Both events were just pointless (to the rest of the world) wastes of time. You're not helping to put anyone over pulling stunts like that. Again, it's all about what Vince finds entertaining, as he continues to prove how detached from society he really is.
Ohhh, What A Jump! - November 16th, 1998
We should have known things were going bad when Road Warrior Hawk, one of the greatest tag team wrestlers of all-time, was turned into a bumbling, stumbling alcoholic character. Apparently upset over Puke (who would later be referred to as Droz) becoming a new member of the Legion Of Doom, Hawk turned to alcohol. Because the WWF was clearly a great working environment, they would let Hawk do commentary at ringside, even though he was supposed to be wasted beyond belief. Folks, I'd like you to show up to your job completely hammered tomorrow, and see what they do. My guess? It won't involve placing you in a different section of the job so you can do something else.
One night, Hawk came out during a random Legion Of Doom match, and he began to climb the TitanTron. Animal and Droz quickly made their way to the stage, and they were soon joined by referees, company officials and Paul Ellering, their former manager. From atop the TitanTron, Hawk made vague threats about wanting to kill himself, while Animal and Ellering (who was a heel, and was feuding with LoD at the time) broke all sorts of kayfabe in an attempt to talk him out of suicide. When the talks didn't work, Puke decided to reveal to the world that he was a suicide prevention specialist, so he began his own climb to the top of the TitanTron. If he just talked Hawk down, this probably wouldn't even be mentioned here. What actually happened is that Puke "accidentally" pushed Hawk, and Hawk fell behind the TitanTron, making quite the loud noise when he hit the ground, even though none of it was actually seen by anyone.
What was the point of the entire thing? *Kanye shrug* I have no idea. It didn't turn Hawk into a huge, sympathetic figure, primed for a singles push. It didn't turn Droz into a dastardly heel, primed for a singles push. Of course, we never got to find out about Droz, as he became a quadriplegic after breaking his neck during a match with D'Lo Brown less than a year later (he would eventually regain movement in his upper body and arms, but remains paralyzed from the waist down to this day). The entire segment was just in poor taste, and served no purpose whatsoever. Dumb, dumb, dumb.
The Outsiders.. Back In Again? - September 23rd, 1996
1996 was when the wrestling world changed. Forever. Again. The nWo debuted, and they set the industry on fire. However, just as soon as the group began, rumors began to circulate that Scott Hall and Kevin Nash, the first two members of the group, were heading back to the WWF. Keep in mind, this was in the early stages of the internet "dirt sheets", where everything we read, no matter how far-fetched it might have seemed, was taken as gospel. If you read it on the internet, you took it as the truth, and if it didn't happen, your first thought was more along the lines of "plans must have changed" instead of "stupid dirt sheets lying to everyone" like they would be these days. Then, Jim Ross himself said on an episode of Raw that the rumors were true.. Razor Ramon and Diesel were returning to the WWF. Incredible.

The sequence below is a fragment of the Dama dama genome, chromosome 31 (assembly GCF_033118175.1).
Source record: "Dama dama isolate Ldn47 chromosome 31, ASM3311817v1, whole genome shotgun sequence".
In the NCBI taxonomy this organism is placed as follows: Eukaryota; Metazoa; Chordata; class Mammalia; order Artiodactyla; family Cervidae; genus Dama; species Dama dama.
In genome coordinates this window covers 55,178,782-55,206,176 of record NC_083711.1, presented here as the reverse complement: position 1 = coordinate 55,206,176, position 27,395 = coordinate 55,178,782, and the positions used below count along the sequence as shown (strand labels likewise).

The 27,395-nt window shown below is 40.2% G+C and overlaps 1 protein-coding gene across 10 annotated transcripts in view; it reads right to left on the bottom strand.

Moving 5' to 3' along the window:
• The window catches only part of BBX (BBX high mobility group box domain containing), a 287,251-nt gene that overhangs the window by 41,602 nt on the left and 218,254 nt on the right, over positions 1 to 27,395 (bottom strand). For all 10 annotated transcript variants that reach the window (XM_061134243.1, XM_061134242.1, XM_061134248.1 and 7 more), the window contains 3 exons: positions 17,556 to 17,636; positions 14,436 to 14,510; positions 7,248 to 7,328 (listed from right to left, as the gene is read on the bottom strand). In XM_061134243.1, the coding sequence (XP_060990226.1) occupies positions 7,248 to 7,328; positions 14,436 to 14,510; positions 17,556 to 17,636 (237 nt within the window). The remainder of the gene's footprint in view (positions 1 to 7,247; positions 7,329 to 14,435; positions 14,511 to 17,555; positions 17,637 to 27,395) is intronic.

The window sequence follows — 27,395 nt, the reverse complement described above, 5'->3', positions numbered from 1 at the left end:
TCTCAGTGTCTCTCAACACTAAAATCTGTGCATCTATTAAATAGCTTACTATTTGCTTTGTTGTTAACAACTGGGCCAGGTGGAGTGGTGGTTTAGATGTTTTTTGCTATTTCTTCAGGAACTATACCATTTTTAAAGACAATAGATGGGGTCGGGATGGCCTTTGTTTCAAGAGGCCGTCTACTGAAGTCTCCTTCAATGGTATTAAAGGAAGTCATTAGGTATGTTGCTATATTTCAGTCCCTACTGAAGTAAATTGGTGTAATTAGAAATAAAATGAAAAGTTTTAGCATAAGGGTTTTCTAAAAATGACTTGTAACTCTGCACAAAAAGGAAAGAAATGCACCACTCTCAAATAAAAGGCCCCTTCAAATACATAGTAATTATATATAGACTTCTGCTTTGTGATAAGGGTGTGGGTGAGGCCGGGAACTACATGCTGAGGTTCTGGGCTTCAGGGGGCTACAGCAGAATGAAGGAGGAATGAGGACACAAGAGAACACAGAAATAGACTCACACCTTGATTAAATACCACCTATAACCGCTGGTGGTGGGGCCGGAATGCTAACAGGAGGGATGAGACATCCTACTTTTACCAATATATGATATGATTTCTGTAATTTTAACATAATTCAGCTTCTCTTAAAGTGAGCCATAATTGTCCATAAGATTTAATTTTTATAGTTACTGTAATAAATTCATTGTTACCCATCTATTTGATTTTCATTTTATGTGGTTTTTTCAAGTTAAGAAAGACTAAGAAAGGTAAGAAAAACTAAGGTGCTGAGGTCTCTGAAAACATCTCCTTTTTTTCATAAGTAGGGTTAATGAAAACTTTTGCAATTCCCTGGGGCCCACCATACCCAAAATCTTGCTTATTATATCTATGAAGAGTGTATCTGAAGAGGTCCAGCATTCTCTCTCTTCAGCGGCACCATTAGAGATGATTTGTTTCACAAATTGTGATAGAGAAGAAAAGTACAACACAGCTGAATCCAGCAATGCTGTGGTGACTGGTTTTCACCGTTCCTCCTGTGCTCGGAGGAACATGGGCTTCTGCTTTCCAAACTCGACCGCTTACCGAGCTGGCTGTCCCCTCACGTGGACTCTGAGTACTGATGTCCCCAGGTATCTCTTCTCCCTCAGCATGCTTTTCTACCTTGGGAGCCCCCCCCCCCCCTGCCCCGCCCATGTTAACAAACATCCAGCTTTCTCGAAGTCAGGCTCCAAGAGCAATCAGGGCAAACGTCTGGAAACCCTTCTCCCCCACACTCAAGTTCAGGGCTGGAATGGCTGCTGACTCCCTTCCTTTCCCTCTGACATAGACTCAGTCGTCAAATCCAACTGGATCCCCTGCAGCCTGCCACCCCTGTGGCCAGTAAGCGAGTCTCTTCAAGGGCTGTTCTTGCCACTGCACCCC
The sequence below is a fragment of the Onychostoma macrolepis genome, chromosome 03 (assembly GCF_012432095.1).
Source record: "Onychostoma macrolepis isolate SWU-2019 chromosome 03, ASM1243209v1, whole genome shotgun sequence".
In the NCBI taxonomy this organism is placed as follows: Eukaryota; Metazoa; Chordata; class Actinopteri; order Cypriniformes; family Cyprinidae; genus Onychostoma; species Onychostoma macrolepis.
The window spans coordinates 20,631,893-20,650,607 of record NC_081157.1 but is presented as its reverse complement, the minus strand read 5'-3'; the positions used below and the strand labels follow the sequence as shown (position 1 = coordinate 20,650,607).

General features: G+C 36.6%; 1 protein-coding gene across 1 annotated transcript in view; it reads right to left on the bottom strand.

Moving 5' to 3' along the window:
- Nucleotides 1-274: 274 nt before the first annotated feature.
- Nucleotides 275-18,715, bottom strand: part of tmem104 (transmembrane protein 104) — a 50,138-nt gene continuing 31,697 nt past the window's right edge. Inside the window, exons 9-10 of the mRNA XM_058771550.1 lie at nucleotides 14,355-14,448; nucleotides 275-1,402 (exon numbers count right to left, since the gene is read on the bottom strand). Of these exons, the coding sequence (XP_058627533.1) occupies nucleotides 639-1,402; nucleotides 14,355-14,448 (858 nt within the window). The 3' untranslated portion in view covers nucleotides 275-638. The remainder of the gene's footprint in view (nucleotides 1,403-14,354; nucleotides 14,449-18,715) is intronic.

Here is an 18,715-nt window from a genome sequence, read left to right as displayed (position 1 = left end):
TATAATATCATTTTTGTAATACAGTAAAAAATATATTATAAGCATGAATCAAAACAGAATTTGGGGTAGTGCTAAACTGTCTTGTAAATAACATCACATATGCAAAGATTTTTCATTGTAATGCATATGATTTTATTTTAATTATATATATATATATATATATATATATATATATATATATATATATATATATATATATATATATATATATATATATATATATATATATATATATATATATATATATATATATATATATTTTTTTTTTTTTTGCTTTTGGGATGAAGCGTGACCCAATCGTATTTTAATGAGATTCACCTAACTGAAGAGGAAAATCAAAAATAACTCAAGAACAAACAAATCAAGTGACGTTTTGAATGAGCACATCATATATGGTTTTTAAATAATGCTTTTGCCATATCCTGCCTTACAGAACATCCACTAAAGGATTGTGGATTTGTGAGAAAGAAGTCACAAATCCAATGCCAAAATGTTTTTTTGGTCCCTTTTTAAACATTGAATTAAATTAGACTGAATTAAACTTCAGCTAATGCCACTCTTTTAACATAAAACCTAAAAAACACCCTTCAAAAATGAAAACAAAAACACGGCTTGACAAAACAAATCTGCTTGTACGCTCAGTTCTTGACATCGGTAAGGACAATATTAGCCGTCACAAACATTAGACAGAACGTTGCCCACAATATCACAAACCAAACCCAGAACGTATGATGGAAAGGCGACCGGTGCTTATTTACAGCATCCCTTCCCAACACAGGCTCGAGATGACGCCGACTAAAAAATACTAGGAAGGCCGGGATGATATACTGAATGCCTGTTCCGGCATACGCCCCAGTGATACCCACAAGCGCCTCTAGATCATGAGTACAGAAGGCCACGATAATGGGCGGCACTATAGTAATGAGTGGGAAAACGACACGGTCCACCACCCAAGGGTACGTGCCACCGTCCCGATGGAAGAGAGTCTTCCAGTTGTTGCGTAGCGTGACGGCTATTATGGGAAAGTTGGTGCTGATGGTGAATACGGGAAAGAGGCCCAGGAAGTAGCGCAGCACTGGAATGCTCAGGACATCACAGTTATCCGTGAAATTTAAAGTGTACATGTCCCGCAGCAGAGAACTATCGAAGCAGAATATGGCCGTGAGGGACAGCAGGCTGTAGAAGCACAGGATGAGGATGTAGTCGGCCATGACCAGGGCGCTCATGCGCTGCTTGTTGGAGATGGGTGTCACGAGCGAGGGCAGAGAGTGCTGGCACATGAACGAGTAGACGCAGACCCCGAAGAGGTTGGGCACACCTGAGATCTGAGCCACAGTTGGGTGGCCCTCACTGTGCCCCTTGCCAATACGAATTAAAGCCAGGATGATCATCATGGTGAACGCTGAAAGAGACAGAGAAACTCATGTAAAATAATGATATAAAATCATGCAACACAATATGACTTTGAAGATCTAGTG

Time would pass, and it was finally time for the big return. Before it began, Jim Ross was in the ring, and he said he had something he wanted to say. He would then proceed to cut a "shoot" promo on Vince McMahon and the WWF, mentioning how many times he's been fired, and how the company has generally treated him like garbage since his arrival three years earlier. After his very passionate and angry promo, he introduced Razor Ramon's return, and Razor's familiar music hit, bringing back.. Razor.. Ramon? Nope. It was a fake. Soon thereafter, we'd get the return of a fake Diesel, as well. At least with the fake Diesel, it was the man formerly known as Isaac Yankem DDS and the man who would go on to be known as KAAAAANNNNNEEEEE, so there was that little bit of entertainment in the entire thing, but man.. it was all a ploy to help turn JR heel. He mentioned that, with his job in the WWF front office, he helped many free agents leave the company to sign with WCW, as "revenge". It didn't work. The entire thing was scrapped quickly. Jim Ross was back to being Jim Ross again. The fake Razor would soon be gone from the company. The fake Diesel would make sporadic appearances for the next few months before becoming KAAAAANNNNNEEEEE in 1997.
I was a huge nWo fan at the time, but even with that said, I was really excited over the idea of Scott Hall and Kevin Nash returning to the WWF. The company was really lacking in major star power at the time. Steve Austin was still a midcarder on the rise, and hadn't begun his reign atop the business yet. The Rock hadn't even debuted as Rocky Maivia yet. The Undertaker, Shawn Michaels and Bret Hart were there, of course, but people had already begun to grow tired of them doing the same thing for years. There was no DX yet. The WWF just needed help, and the return of a main eventer in Nash, as well as the return of a man who saw his stock rise in Hall, would have done wonders for them. Needless to say, I was quite disappointed at the impostors that I saw.
Something that you'll notice as a difference between part one and part two of this column.. when I listed the best of Raw, everything was listed once, but when I listed the worst of Raw, half of the mentions were things that happened on multiple occasions, making them even worse. Yuck. Once again, I'm turning it over to you, ReaderLand. What are some of your least favorite moments in Raw history? Whether they're things I mentioned in this column or not, I'd like to hear what you've hated in the 19 years of Raw that we've been given. Holla at ya boy and let me know what's on your mind.